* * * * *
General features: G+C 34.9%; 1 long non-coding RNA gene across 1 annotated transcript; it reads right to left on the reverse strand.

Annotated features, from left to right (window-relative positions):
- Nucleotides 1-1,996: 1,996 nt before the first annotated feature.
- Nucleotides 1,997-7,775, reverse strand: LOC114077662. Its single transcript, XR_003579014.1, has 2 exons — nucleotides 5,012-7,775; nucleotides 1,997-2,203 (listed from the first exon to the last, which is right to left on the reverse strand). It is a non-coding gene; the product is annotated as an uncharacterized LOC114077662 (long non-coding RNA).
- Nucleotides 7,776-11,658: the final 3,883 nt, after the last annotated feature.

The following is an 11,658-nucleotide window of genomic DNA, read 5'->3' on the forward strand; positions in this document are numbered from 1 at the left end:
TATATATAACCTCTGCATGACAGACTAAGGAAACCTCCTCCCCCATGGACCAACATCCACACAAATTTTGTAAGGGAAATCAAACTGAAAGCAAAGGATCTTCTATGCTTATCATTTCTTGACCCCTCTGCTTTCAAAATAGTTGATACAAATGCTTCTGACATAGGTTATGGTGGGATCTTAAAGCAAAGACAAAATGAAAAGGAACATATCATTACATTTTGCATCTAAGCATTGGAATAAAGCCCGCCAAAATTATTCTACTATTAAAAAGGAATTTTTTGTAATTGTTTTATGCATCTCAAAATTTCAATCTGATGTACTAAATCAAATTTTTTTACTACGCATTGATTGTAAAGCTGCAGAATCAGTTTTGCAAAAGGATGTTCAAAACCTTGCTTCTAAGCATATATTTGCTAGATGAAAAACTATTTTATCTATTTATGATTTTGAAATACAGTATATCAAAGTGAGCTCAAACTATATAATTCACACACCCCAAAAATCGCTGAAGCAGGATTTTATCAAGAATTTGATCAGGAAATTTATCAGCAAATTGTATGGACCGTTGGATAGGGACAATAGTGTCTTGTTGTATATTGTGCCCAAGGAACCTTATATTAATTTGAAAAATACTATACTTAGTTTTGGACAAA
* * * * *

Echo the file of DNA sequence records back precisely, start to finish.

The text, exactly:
General features: G+C 34.9%; 1 long non-coding RNA gene across 1 annotated transcript; it reads right to left on the reverse strand.

Annotated features, from left to right (window-relative positions):
- Nucleotides 1-1,996: 1,996 nt before the first annotated feature.
- Nucleotides 1,997-7,775, reverse strand: LOC114077662. Its single transcript, XR_003579014.1, has 2 exons — nucleotides 5,012-7,775; nucleotides 1,997-2,203 (listed from the first exon to the last, which is right to left on the reverse strand). It is a non-coding gene; the product is annotated as an uncharacterized LOC114077662 (long non-coding RNA).
- Nucleotides 7,776-11,658: the final 3,883 nt, after the last annotated feature.

The following is an 11,658-nucleotide window of genomic DNA, read 5'->3' on the forward strand; positions in this document are numbered from 1 at the left end:
TATATATAACCTCTGCATGACAGACTAAGGAAACCTCCTCCCCCATGGACCAACATCCACACAAATTTTGTAAGGGAAATCAAACTGAAAGCAAAGGATCTTCTATGCTTATCATTTCTTGACCCCTCTGCTTTCAAAATAGTTGATACAAATGCTTCTGACATAGGTTATGGTGGGATCTTAAAGCAAAGACAAAATGAAAAGGAACATATCATTACATTTTGCATCTAAGCATTGGAATAAAGCCCGCCAAAATTATTCTACTATTAAAAAGGAATTTTTTGTAATTGTTTTATGCATCTCAAAATTTCAATCTGATGTACTAAATCAAATTTTTTTACTACGCATTGATTGTAAAGCTGCAGAATCAGTTTTGCAAAAGGATGTTCAAAACCTTGCTTCTAAGCATATATTTGCTAGATGAAAAACTATTTTATCTATTTATGATTTTGAAATACAGTATATCAAAGTGAGCTCAAACTATATAATTCACACACCCCAAAAATCGCTGAAGCAGGATTTTATCAAGAATTTGATCAGGAAATTTATCAGCAAATTGTATGGACCGTTGGATAGGGACAATAGTGTCTTGTTGTATATTGTGCCCAAGGAACCTTATATTAATTTGAAAAATACTATACTTAGTTTTGGACAAA